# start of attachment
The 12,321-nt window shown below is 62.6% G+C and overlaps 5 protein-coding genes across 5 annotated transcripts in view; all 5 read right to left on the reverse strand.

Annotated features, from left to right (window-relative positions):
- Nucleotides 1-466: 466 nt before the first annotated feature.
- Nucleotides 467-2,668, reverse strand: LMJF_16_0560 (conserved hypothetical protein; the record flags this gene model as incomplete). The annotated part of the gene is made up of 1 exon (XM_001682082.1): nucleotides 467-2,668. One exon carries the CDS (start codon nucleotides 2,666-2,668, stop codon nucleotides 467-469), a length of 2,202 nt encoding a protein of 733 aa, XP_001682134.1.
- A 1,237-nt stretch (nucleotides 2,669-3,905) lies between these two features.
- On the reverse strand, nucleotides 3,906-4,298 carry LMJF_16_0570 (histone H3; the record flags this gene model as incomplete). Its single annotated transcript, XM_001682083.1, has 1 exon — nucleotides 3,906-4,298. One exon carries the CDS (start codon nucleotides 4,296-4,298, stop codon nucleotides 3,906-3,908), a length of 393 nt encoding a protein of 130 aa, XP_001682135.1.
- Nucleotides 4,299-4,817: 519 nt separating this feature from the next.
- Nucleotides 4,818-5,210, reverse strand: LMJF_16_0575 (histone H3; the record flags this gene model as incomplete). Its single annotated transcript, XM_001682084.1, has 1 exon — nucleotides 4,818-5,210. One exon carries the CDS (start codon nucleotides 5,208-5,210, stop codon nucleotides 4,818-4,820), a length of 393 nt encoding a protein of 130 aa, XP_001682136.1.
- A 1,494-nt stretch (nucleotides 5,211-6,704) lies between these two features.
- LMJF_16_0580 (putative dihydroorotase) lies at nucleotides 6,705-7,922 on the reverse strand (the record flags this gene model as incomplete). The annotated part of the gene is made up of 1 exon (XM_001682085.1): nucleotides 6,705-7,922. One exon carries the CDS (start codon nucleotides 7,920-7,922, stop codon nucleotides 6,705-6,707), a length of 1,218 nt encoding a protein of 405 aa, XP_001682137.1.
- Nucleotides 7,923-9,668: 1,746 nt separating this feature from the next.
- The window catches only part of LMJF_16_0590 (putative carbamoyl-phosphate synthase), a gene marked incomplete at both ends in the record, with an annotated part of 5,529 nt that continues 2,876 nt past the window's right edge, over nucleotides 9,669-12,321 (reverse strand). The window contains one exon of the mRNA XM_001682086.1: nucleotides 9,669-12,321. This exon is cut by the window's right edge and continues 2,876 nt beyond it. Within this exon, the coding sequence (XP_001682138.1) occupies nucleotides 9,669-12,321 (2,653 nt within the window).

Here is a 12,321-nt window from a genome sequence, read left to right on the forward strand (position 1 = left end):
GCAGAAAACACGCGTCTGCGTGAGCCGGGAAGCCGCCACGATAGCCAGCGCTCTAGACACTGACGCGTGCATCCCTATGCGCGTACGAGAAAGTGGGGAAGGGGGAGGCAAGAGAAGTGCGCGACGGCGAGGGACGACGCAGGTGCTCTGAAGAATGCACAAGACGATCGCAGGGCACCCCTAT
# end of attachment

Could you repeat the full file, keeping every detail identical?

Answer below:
The 12,321-nt window shown below is 62.6% G+C and overlaps 5 protein-coding genes across 5 annotated transcripts in view; all 5 read right to left on the reverse strand.

Annotated features, from left to right (window-relative positions):
- Nucleotides 1-466: 466 nt before the first annotated feature.
- Nucleotides 467-2,668, reverse strand: LMJF_16_0560 (conserved hypothetical protein; the record flags this gene model as incomplete). The annotated part of the gene is made up of 1 exon (XM_001682082.1): nucleotides 467-2,668. One exon carries the CDS (start codon nucleotides 2,666-2,668, stop codon nucleotides 467-469), a length of 2,202 nt encoding a protein of 733 aa, XP_001682134.1.
- A 1,237-nt stretch (nucleotides 2,669-3,905) lies between these two features.
- On the reverse strand, nucleotides 3,906-4,298 carry LMJF_16_0570 (histone H3; the record flags this gene model as incomplete). Its single annotated transcript, XM_001682083.1, has 1 exon — nucleotides 3,906-4,298. One exon carries the CDS (start codon nucleotides 4,296-4,298, stop codon nucleotides 3,906-3,908), a length of 393 nt encoding a protein of 130 aa, XP_001682135.1.
- Nucleotides 4,299-4,817: 519 nt separating this feature from the next.
- Nucleotides 4,818-5,210, reverse strand: LMJF_16_0575 (histone H3; the record flags this gene model as incomplete). Its single annotated transcript, XM_001682084.1, has 1 exon — nucleotides 4,818-5,210. One exon carries the CDS (start codon nucleotides 5,208-5,210, stop codon nucleotides 4,818-4,820), a length of 393 nt encoding a protein of 130 aa, XP_001682136.1.
- A 1,494-nt stretch (nucleotides 5,211-6,704) lies between these two features.
- LMJF_16_0580 (putative dihydroorotase) lies at nucleotides 6,705-7,922 on the reverse strand (the record flags this gene model as incomplete). The annotated part of the gene is made up of 1 exon (XM_001682085.1): nucleotides 6,705-7,922. One exon carries the CDS (start codon nucleotides 7,920-7,922, stop codon nucleotides 6,705-6,707), a length of 1,218 nt encoding a protein of 405 aa, XP_001682137.1.
- Nucleotides 7,923-9,668: 1,746 nt separating this feature from the next.
- The window catches only part of LMJF_16_0590 (putative carbamoyl-phosphate synthase), a gene marked incomplete at both ends in the record, with an annotated part of 5,529 nt that continues 2,876 nt past the window's right edge, over nucleotides 9,669-12,321 (reverse strand). The window contains one exon of the mRNA XM_001682086.1: nucleotides 9,669-12,321. This exon is cut by the window's right edge and continues 2,876 nt beyond it. Within this exon, the coding sequence (XP_001682138.1) occupies nucleotides 9,669-12,321 (2,653 nt within the window).

Here is a 12,321-nt window from a genome sequence, read left to right on the forward strand (position 1 = left end):
GCAGAAAACACGCGTCTGCGTGAGCCGGGAAGCCGCCACGATAGCCAGCGCTCTAGACACTGACGCGTGCATCCCTATGCGCGTACGAGAAAGTGGGGAAGGGGGAGGCAAGAGAAGTGCGCGACGGCGAGGGACGACGCAGGTGCTCTGAAGAATGCACAAGACGATCGCAGGGCACCCCTAT